Saturday, February 16, 2013

Cooking for One: Part One

Living alone means cooking many meals a week for one person. And let’s face it: (a) most recipes are designed for huge proportions in the first place, and (b) most of us tire of a dish for six to 12 people long before we can eat the entire dish.
While it may seem strange, I choose the week of Valentine’s Day, a special day set aside each year just for lovers, to begin a series of devoted to cooking meals for just one or two people. In response to many requests from my readership, that is precisely what I am going to do.
Every time I see someone at the grocery store stocking up on television dinners, frozen meals made for one and any number of other pre-prepared foods, I conclude that person is either raising a family on pre-cooked and fast foods (how sad) or lives alone. There is a third possibility—that soul simply doesn’t know how to cook, such as the assistant Rick hired to help me when I was catering. Why would someone apply for a job as an assistant cook while not knowing even how to turn on the oven? Beats me, but that is another bag of worms to be opened another day.
Now, let’s talk about the subject at hand—downsizing recipes to feed just one or two people. I know how I would teach someone to plan and cook small meals, but I thought I would do a little web surfing to see what others had to say. As a casual observer, I would say these folks are married to someone exactly like Rick or perhaps personally have Rick’s appetite. Who in their right mind publishes a single serving recipe that calls for two and a half pounds of chicken or two and a half pounds of hamburger meat? I closed the Internet tab and decided to share with you what I would teach my students.
For me, cooking just for little old me required a little more thought and discipline. I found that I tended to over buy, leading to lots of good food going bad and having to be thrown out. Although purchasing larger sizes may seem to be more economical per unit as we have always been lead to think, if you use only half the amount you initially bought, the expense factor goes way up not to mention being extremely wasteful.
Before we get into a discussion about the nuts and bolts of which types of foods actually lend themselves to smaller portions, proper portion sizes and just how to divide a recipe, I am going to begin with helping you understand a little about your preferences.
Let’s begin with a look at your palate. What do you like to eat? Pure and simple! Do you prefer southern country cooking, Mexican, Italian or a combination of all kinds of cuisines? Do you enjoy fresh fruits and vegetables or are you a meat and potatoes kind of person? Do you generally tend to crave the same thing over and over, or do you enjoy trying new and different foods that just may be somewhat out of your comfort zone?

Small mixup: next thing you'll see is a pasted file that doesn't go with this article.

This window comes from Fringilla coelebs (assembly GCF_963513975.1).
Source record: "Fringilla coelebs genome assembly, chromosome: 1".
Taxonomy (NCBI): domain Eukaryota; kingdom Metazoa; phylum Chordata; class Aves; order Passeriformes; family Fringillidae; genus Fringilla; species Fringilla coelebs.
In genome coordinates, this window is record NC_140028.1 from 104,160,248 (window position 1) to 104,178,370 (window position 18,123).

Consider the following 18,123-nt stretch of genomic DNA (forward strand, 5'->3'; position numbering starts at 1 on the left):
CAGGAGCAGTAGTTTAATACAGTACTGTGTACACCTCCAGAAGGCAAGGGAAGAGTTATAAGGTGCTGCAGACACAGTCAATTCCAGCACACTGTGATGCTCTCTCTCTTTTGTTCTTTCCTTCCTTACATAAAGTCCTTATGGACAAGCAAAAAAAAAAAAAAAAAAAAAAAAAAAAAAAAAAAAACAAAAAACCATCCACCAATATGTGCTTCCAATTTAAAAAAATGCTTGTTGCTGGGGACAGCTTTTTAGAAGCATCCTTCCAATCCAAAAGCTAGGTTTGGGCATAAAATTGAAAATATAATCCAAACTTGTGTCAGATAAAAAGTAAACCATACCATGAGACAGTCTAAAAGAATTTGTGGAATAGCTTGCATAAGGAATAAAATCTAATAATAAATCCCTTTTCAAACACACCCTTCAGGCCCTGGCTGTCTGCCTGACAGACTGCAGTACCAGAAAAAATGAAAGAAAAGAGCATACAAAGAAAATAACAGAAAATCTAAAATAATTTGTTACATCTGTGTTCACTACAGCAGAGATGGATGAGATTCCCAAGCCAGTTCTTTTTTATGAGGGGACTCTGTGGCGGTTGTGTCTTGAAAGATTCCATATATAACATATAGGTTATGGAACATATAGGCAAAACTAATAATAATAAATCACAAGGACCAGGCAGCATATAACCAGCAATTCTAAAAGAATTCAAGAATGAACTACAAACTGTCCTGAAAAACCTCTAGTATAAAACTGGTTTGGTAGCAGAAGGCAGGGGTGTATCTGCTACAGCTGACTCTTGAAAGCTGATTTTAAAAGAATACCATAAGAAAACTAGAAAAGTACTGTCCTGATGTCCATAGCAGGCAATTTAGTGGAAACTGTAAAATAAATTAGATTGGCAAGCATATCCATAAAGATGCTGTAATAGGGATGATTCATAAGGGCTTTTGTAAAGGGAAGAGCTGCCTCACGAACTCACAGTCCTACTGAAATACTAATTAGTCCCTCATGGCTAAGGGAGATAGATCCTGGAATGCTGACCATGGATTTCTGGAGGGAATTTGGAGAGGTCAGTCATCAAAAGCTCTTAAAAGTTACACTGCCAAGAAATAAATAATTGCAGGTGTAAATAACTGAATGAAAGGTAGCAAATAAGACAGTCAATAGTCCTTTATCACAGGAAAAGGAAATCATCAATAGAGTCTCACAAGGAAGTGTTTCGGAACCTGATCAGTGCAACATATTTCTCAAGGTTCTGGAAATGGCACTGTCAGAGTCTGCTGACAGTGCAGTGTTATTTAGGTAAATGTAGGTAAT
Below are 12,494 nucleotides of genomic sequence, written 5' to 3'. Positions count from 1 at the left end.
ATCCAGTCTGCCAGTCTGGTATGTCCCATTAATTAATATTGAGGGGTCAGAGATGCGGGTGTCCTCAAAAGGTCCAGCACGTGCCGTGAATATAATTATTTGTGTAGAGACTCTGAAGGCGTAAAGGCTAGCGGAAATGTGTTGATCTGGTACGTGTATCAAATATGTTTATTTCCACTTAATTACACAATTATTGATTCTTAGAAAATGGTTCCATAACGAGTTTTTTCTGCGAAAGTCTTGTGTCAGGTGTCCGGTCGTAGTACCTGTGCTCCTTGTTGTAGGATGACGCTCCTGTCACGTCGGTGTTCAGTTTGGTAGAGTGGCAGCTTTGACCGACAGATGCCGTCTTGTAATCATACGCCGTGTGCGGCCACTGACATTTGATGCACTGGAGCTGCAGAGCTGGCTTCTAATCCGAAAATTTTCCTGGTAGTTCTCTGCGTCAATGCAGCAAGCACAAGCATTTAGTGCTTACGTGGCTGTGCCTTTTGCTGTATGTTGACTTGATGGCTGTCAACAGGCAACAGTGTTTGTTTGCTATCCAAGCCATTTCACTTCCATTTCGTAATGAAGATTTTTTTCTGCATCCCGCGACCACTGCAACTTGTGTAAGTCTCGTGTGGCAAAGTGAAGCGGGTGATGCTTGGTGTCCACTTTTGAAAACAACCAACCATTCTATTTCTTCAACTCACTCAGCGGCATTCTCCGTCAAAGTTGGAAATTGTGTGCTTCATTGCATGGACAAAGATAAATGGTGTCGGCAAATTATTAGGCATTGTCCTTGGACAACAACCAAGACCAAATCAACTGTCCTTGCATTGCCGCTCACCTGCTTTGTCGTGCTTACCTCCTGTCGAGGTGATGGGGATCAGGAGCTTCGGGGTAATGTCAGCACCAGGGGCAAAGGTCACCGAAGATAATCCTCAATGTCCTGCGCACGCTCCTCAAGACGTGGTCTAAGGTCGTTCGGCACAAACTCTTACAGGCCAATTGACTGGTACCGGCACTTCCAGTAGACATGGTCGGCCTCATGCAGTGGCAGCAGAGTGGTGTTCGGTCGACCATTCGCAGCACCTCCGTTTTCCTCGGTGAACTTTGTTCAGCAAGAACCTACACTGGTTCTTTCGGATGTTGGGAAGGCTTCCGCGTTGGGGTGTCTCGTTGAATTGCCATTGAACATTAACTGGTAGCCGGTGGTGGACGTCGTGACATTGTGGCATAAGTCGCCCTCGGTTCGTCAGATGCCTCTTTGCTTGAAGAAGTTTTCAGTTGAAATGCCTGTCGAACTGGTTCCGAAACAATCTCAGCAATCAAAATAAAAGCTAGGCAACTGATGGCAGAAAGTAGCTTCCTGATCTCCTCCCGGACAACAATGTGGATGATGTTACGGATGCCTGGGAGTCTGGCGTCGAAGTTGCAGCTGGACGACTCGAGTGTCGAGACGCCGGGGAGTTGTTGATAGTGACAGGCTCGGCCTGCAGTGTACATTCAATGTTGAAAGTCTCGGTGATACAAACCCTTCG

Once you have given thought to and gained a pretty good understanding of your food preferences, how comfortable are you in the kitchen? Have you always enjoyed piddling in the kitchen perhaps helping your mother when you were growing up, but find yourself struggling with preparing smaller meals appropriate for one? Or, is cooking a new, somewhat daunting experience for you?
A good example is my grandfather. He had never cooked anything and my grandmother never really encouraged him to hang out in the kitchen prior to her massive stroke that left her completely paralyzed. Knowing he had to fill her tiny shoes, he bought a couple of general cookbooks, and you know what? By the end of that first year, he was cooking fabulous family meals, including the best homemade biscuits anyone had ever tasted plus cakes, pies and more. He was not only a natural in the kitchen, but thoroughly enjoyed experimenting. I have heard similar stories from many of you. As one of my readers said, and I am paraphrasing, “I am now a producer, no longer a consumer.”
Reflecting on my grandfather’s experience reminded me of another area to explore—cooking style. Do you prefer to cook on the top of the stove or in the oven? Then again, you may be like me and prefer a combination.
To be perfectly honest, most casseroles (along with many, many other dishes) simply make more than the two us can eat before tiring of the dish. When this is the case, I prepare the entire recipe up to the point of cooking, but separate and freeze one-half to three-fourths for later use. Be sure to label, date and write the instructions for how to prepare on the lid or cover. I typically divide say a dish that serves 12 into thirds, giving us four servings in each dish. These make me good to go when I need something quick. Another thought is that mini dishes that serve two to four also make welcome gifts for loved ones and friends.
This topic is too complex to cover in one piece. Next, we will how explore how to go about downsizing most recipes, some ingredients that are red flags when it comes to downsizing recipes and the types of foods that easily lend themselves to small portions. We will also talk about baking options, which are a little more sporty when preparing recipes just for one. The real bonus I think is going to be talking about reasonably stocking a pantry when you are the primary consumer in your kitchen.

For a couple of easy entrees for one, go to:
Italian Chicken for One
Shrimp and Rice for One
Author: Dr. Jacquelyn P. Horne
Copyright: 2013

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